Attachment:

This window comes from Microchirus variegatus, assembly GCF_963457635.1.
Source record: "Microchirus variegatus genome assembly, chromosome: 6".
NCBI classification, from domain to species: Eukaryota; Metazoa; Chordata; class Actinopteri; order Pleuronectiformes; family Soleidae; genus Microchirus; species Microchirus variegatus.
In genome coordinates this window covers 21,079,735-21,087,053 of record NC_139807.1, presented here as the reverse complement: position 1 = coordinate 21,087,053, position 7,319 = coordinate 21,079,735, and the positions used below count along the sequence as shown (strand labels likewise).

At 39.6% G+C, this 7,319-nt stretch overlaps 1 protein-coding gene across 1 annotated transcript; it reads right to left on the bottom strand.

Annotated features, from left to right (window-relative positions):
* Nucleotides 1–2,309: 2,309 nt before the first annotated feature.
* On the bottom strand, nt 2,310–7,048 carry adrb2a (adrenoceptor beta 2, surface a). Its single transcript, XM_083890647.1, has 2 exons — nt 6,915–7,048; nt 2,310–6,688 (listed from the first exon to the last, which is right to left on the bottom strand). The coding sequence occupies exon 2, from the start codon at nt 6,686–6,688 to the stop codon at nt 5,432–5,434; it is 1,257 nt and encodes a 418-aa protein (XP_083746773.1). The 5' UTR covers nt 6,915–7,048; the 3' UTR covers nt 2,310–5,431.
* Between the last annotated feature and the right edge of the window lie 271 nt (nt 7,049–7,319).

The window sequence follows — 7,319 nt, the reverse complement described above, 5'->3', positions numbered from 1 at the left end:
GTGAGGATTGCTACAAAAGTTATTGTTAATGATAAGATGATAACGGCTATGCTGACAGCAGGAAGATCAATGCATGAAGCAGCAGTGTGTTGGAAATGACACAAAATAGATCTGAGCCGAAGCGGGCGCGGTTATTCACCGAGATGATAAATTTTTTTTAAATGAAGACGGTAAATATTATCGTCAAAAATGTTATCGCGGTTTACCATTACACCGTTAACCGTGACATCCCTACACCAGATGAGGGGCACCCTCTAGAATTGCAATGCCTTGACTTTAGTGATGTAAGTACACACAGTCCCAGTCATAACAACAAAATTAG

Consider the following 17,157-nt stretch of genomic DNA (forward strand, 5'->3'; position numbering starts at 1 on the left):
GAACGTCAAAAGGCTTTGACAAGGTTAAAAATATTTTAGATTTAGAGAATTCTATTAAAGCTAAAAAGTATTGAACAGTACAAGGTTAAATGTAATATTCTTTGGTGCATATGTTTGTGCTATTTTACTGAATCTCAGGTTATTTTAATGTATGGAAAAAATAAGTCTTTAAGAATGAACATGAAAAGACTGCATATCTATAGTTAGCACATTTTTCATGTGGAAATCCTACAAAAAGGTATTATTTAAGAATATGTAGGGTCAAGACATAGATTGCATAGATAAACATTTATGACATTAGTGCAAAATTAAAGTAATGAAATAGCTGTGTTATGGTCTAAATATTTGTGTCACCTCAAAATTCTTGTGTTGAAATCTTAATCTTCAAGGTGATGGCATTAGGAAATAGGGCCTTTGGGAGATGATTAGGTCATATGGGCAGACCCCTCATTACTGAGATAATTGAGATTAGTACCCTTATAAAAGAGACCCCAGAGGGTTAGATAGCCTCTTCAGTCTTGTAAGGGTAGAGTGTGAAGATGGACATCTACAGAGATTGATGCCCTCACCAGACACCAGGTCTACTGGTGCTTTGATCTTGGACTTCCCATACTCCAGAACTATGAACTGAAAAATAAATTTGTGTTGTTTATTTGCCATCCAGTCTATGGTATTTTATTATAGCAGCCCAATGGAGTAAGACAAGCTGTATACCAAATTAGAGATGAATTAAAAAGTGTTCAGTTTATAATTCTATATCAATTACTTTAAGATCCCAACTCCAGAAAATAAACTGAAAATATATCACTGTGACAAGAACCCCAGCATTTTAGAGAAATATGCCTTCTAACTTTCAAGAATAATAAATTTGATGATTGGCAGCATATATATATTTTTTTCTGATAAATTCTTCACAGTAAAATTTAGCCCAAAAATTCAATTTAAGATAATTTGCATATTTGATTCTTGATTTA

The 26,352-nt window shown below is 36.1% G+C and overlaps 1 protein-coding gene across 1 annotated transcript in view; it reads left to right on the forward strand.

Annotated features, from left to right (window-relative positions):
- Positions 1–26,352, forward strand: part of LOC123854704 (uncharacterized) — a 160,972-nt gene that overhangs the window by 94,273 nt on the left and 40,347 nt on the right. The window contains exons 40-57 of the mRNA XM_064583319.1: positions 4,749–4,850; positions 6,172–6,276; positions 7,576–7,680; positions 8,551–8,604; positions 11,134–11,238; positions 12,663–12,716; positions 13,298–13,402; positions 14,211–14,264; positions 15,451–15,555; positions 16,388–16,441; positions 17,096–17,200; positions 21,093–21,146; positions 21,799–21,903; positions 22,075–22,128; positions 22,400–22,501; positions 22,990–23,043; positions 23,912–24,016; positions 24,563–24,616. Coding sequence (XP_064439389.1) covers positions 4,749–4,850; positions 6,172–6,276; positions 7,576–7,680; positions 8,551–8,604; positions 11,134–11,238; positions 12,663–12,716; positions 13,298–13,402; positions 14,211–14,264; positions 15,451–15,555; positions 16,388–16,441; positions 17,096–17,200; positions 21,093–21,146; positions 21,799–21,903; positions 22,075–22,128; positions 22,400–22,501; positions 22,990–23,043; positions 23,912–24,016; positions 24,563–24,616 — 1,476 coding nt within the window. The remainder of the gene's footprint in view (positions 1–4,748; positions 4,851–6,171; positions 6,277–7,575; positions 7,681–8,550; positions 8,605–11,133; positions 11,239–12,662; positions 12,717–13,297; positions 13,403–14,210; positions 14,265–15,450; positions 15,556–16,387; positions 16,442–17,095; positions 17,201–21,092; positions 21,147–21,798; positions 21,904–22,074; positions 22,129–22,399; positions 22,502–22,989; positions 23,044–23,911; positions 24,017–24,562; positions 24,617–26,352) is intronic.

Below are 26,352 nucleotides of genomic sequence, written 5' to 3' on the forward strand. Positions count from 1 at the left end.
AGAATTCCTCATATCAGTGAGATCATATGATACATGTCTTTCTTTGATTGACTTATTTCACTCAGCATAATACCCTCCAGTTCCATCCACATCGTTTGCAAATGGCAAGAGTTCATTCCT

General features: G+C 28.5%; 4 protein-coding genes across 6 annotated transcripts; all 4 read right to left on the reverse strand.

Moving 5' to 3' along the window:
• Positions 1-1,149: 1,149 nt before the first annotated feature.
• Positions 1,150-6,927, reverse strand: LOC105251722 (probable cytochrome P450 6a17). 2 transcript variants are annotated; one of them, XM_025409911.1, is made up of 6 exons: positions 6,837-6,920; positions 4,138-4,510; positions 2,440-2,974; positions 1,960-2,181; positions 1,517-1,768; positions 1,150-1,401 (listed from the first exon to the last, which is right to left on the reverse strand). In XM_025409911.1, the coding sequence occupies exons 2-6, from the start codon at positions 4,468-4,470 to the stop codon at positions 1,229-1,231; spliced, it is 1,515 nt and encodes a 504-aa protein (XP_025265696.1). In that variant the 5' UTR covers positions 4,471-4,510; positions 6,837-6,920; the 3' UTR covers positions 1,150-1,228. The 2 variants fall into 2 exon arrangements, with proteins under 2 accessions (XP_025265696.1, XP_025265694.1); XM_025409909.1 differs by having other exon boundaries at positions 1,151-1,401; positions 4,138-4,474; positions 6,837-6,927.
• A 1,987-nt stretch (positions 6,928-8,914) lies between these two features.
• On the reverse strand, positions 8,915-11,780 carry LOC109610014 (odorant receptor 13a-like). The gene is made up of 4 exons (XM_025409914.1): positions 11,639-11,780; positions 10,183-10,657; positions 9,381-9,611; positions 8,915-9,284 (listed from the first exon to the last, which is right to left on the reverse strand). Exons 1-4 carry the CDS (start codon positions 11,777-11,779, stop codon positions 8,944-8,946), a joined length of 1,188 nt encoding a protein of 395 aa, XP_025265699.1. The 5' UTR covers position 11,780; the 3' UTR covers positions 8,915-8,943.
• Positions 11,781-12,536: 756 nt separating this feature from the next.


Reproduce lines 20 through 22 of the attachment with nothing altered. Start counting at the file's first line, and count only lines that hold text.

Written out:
Moving 5' to 3' along the window:
• Positions 1-1,149: 1,149 nt before the first annotated feature.
• Positions 1,150-6,927, reverse strand: LOC105251722 (probable cytochrome P450 6a17). 2 transcript variants are annotated; one of them, XM_025409911.1, is made up of 6 exons: positions 6,837-6,920; positions 4,138-4,510; positions 2,440-2,974; positions 1,960-2,181; positions 1,517-1,768; positions 1,150-1,401 (listed from the first exon to the last, which is right to left on the reverse strand). In XM_025409911.1, the coding sequence occupies exons 2-6, from the start codon at positions 4,468-4,470 to the stop codon at positions 1,229-1,231; spliced, it is 1,515 nt and encodes a 504-aa protein (XP_025265696.1). In that variant the 5' UTR covers positions 4,471-4,510; positions 6,837-6,920; the 3' UTR covers positions 1,150-1,228. The 2 variants fall into 2 exon arrangements, with proteins under 2 accessions (XP_025265696.1, XP_025265694.1); XM_025409909.1 differs by having other exon boundaries at positions 1,151-1,401; positions 4,138-4,474; positions 6,837-6,927.